I walked into Montreux gare to get the 10.45 train prescribed by my discount ticket. At Lausanne I changed for another inter-city express to take me in an easterly direction to Bienne, also known as Biel, as the roeschtigraben seems to run through this town, so French and German conversations can be overheard on the streets. You're never sure whether neighbourhood passers by are going to greet you with bonjour or groetzi as polite social custom requires. It keeps you on your toes. Laura met me in the station car park. We were both incredulous that our last meeting was in 2010, the summer I retired.
First stop was a big Migros supermarket to buy fish, fruit and veg to cook with, then to Laura's amazing modern wooden house whose exterior is entirely glazed in armoured dark glass. It has a modern kitchen too, with powerful induction hobs to cook with - a good as gas. She invested in photo voltaic solar panels early this year, a wise long term economy in a place which gets more than average sunshine.
Despite the unfamiliarity of the kitchen, cooking the paella went well. I felt especially blessed to be able to cook with olive oil, which Laura was recently given by a Florentine cousin - pressed from his own Umbrian olive trees. I was pleased with the end result, and thankfully, so was Laura. She'd bought a Catalan Tierra Alta Garnacha red wine, which we drank with the meal, and afterward some ice cream with figs her cousin had also preserved. Memorable flavours all round.
After lunch and washing up, we went for an hour's walk in the communal forest to the east of her housing estate. It's mostly deciduous woodland flanked by cornfields currently being harvested. At the turning point of our walk, the snow capped peaks of the Berner Oberland were visible across the fields, some seventy kilometres to the south.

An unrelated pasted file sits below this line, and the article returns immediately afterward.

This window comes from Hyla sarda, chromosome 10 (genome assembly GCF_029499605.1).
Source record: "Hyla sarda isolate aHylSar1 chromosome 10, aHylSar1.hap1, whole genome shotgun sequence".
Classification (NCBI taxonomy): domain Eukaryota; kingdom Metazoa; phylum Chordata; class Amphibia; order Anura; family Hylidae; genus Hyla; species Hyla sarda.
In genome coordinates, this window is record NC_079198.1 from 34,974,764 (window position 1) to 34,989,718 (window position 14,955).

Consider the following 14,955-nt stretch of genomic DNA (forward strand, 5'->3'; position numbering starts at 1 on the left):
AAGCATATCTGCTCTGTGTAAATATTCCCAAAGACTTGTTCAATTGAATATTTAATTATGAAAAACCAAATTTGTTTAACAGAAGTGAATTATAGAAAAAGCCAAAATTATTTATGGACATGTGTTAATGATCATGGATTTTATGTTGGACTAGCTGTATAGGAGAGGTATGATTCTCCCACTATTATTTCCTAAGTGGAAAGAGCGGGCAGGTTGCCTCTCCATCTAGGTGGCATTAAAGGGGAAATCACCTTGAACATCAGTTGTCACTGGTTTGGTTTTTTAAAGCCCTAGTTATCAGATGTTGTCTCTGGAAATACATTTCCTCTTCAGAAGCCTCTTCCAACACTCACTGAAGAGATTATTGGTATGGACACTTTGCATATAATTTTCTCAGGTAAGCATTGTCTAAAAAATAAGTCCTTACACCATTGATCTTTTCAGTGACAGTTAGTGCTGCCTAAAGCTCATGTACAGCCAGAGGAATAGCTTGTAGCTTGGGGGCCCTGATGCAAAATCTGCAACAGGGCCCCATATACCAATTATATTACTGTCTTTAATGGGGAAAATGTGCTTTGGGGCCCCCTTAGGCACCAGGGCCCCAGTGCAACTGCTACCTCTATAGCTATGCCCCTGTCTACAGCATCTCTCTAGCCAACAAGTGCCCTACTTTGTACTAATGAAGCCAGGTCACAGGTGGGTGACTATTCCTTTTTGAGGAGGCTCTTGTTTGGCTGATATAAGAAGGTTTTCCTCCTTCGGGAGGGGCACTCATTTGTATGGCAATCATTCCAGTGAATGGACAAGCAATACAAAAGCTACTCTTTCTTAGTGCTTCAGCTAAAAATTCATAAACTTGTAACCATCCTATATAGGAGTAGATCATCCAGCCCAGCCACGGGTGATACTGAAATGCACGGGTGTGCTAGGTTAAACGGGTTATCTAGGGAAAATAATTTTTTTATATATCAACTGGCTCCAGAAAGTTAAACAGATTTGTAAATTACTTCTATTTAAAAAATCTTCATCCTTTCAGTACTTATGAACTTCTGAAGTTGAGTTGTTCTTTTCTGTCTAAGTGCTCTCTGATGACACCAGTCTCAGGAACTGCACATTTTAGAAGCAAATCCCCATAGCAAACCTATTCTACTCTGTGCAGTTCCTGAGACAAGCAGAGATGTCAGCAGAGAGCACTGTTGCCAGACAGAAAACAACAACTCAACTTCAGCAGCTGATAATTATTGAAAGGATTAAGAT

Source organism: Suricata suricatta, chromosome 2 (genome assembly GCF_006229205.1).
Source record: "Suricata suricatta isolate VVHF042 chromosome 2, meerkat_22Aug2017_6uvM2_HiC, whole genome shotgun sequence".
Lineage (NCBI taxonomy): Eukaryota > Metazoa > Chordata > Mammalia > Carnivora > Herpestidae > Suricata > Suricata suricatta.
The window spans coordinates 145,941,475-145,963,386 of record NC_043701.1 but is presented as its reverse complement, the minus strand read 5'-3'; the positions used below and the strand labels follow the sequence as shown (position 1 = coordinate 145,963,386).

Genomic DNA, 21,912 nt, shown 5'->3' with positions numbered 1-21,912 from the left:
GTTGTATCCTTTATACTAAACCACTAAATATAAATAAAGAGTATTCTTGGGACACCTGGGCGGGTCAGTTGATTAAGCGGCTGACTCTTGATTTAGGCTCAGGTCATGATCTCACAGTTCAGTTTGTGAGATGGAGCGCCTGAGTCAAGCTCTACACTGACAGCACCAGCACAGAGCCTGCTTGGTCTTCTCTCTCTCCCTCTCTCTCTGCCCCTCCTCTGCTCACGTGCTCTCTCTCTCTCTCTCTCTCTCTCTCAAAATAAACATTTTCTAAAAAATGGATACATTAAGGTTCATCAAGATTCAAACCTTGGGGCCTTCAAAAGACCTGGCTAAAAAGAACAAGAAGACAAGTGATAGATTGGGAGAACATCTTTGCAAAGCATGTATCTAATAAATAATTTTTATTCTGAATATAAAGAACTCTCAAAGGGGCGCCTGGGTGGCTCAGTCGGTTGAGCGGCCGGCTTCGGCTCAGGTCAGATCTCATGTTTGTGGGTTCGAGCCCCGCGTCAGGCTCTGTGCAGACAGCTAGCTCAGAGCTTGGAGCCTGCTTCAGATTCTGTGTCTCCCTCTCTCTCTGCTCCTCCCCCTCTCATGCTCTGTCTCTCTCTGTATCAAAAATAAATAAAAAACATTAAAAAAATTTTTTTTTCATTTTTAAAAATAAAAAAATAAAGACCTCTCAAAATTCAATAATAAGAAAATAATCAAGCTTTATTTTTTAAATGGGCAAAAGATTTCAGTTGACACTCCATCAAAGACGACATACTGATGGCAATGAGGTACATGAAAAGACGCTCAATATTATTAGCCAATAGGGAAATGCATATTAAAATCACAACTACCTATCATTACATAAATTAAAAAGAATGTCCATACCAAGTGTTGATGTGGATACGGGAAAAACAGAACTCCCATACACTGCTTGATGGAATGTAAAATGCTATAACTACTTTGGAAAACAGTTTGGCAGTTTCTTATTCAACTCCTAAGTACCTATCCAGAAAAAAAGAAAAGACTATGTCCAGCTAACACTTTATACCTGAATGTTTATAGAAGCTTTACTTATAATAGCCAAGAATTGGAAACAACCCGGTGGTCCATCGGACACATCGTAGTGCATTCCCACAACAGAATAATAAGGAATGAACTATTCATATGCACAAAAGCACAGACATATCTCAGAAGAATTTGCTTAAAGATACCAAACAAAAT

There was much to catch up on. News of our children, and the story of how Laura has come through the nightmare experience of losing her husband Daniel when he was away walking high mountain paths in Corsica. His body still hasn't been found. He was an experienced mountain man, careful and fully aware of the risks.The only other person I ever met who shared this experience was Peggy in my last Parish, whose fiancé, a naval captain, disappeared in Cairo towards the end of the war, and was never found. It's hard to imagine what it means to live with a person's unfinished life story. Laura never ceases to be a positive person, and says that having many friends, and an active, varied musical life have sustained her this past three years. "Despite what happens, you just have to get on with life in the end" she said. Or go under, I thought to myself. Such admirable courage.
I left on the 16.45 train to Lausanne. It was very crowded, but I found a seat, and dozed off half way along Lake Neuchatel, waking up only when arrival at Lausanne was announced. The connecting train once more was conveniently just a 30m walk from one platform to another, and I was back in Montreux, walking home by 18.15 after a very easy discount journey.
The rest of the evening I spent helping Ashley with crisis management resulting from a breakdown of relationships over strategic policy in the BCRP Board of Management. It's what happens when busy people don't take sufficient time to develop a full understanding of what 'partnership' requires of them, or try to lead on the assumption that everyone must agree with them. Everybody does it. Brexit negotiations show this happening day by day.